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What CMIOs Can Get Out of the Arch Collaborative

Last September, we engaged with the Arch Collaborative and surveyed our organization to determine our clinicians’ satisfaction. The results gave us an introspective look at where we are, where we want to be, and where we are going.

The timing of the survey was great; we took it right as we were announcing that we were going to be switching EHR vendors. I think that the results gave us a nice baseline to determine our current standing and to determine where we want to be in a few years after we switch over to our new EHR.

Don’t be fooled, though—the feedback from the survey showed that many of our clinicians were frustrated with the system, and that was discouraging to hear. But as I read their comments, I wasn’t surprised. Some of the comments may have been especially charged with emotion because the clinicians are just ready for a change.

We realized that we as executives hadn’t necessarily set up our physicians and advanced practice providers for success. So rather than taking the results personally, we took the feedback to heart, and now the results are our basis for how we are going to do things differently as we move forward.

Combating Physician Frustration

To combat the issue of physician stress and burnout, we are planning to implement the triumvirate of keys that contribute to users feeling successful. We’re encouraging people to personalize their system, but we are mostly focusing on keys of training and ownership.

Training. In the past, we haven’t done a good job of making sure that people get both comprehensive and specialty-specific initial training, and also ongoing training. So now, we are going to require everybody to be trained before they can use the system. Also, we are going to change our training program so that we can provide ongoing, more structured training. That will ensure that people use the system appropriately.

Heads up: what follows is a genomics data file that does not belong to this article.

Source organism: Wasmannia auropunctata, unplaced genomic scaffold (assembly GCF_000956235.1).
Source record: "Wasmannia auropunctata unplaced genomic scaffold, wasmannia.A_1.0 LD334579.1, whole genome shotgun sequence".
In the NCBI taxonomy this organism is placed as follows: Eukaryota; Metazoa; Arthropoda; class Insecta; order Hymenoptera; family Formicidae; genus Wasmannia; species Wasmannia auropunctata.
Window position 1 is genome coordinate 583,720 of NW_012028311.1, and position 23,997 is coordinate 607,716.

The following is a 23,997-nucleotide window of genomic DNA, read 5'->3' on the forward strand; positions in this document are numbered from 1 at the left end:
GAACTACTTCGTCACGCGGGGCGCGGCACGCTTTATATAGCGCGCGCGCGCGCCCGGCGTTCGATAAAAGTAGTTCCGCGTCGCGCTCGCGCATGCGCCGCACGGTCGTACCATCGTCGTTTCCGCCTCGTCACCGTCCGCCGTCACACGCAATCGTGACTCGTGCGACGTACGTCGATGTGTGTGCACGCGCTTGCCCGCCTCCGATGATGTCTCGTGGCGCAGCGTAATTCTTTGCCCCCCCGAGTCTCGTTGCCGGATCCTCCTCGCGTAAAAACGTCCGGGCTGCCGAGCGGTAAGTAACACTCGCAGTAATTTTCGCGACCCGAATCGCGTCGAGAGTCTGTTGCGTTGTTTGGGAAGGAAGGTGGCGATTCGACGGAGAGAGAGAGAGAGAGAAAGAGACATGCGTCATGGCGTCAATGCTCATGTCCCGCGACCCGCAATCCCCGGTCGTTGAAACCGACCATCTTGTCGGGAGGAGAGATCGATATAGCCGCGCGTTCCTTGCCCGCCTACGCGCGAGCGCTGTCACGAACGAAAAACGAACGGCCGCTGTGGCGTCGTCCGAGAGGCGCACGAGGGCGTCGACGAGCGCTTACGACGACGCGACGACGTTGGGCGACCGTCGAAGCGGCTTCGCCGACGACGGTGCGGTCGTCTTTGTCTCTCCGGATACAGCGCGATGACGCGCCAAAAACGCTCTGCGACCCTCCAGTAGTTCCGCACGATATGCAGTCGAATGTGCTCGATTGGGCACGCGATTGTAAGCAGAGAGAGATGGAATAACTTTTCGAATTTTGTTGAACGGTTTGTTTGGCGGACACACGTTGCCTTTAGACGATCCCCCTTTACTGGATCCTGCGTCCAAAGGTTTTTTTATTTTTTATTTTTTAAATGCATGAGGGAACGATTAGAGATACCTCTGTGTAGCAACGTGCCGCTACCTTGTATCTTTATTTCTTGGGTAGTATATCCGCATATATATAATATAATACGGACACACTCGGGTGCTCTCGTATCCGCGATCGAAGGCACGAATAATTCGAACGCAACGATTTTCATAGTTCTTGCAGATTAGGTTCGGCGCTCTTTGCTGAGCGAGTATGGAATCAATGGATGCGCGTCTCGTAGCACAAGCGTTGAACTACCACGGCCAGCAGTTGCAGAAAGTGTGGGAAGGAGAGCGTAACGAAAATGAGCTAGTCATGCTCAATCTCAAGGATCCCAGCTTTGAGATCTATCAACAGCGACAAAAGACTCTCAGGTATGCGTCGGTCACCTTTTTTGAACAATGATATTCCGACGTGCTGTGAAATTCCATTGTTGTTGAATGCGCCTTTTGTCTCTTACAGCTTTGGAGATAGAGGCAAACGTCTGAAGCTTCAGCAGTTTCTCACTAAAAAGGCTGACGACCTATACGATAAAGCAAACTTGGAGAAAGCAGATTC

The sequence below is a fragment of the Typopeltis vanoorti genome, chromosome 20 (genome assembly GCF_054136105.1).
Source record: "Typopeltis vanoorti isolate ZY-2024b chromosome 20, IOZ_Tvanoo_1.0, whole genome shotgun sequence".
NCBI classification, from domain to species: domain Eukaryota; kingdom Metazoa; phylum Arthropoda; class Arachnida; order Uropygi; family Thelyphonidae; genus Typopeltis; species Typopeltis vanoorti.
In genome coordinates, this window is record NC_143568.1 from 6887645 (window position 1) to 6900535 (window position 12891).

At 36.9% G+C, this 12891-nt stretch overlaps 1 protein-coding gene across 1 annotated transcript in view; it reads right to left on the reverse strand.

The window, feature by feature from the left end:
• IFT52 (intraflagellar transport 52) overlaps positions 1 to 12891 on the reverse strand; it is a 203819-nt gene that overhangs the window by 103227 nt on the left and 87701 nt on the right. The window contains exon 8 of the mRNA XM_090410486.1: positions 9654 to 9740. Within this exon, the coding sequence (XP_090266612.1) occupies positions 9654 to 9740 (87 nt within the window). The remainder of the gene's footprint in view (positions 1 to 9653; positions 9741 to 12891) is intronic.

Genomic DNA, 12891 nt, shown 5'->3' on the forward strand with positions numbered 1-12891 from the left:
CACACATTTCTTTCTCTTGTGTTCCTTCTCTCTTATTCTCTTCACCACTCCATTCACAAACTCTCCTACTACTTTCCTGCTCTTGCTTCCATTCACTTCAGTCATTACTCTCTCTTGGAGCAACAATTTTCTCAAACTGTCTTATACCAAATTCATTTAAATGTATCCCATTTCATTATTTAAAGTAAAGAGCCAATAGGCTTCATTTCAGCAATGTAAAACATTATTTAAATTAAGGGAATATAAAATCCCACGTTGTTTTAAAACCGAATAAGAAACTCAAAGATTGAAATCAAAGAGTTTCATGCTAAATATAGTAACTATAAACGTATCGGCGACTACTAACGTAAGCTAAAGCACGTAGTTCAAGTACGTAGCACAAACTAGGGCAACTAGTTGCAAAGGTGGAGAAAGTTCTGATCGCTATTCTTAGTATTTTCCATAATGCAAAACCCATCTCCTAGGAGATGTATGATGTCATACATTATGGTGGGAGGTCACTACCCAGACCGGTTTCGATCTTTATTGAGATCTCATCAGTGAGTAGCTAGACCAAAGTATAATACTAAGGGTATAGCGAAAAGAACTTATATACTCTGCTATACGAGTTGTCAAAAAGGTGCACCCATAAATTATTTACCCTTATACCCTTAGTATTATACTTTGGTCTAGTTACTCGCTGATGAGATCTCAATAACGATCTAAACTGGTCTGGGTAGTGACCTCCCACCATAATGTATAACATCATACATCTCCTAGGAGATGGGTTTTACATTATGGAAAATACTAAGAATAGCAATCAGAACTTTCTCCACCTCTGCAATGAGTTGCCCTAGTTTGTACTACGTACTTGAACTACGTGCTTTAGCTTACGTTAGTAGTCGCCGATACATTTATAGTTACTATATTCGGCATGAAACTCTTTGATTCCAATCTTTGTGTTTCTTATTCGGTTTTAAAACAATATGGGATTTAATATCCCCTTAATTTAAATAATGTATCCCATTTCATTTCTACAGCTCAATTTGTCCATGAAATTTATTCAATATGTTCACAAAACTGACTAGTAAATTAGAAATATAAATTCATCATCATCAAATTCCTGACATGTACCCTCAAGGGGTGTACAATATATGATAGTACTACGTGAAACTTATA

Ownership. On top of training, we are going to start a much more robust governance program so that each specialty is represented. We want every specialty to have their own physician/APP champion, which is someone who can communicate the concerns that their respective specialty may have. The idea is to have that physician champion communicate openly with the specialty’s designated informatics physician, and conversely the informaticist can communicate what changes may be taking place in the system. With that communication structure, hopefully people don’t suffer in silence.

In additional to those items, as we design our system, we want to intentionally question the things that users are asked to do while they are using the system. We are evaluating all the things that we have put in orders in the past to determine what is actually necessary to put in orders.

Another example of us intentionally questioning processes relates to in-basket management. We are asking ourselves what things really need to go to the in-basket and whether we can reduce alert fatigue. Overall, we are trying to comprehensively look at how people are using the EHR and how we can make those users’ lives better.

Customization: We Could versus We Should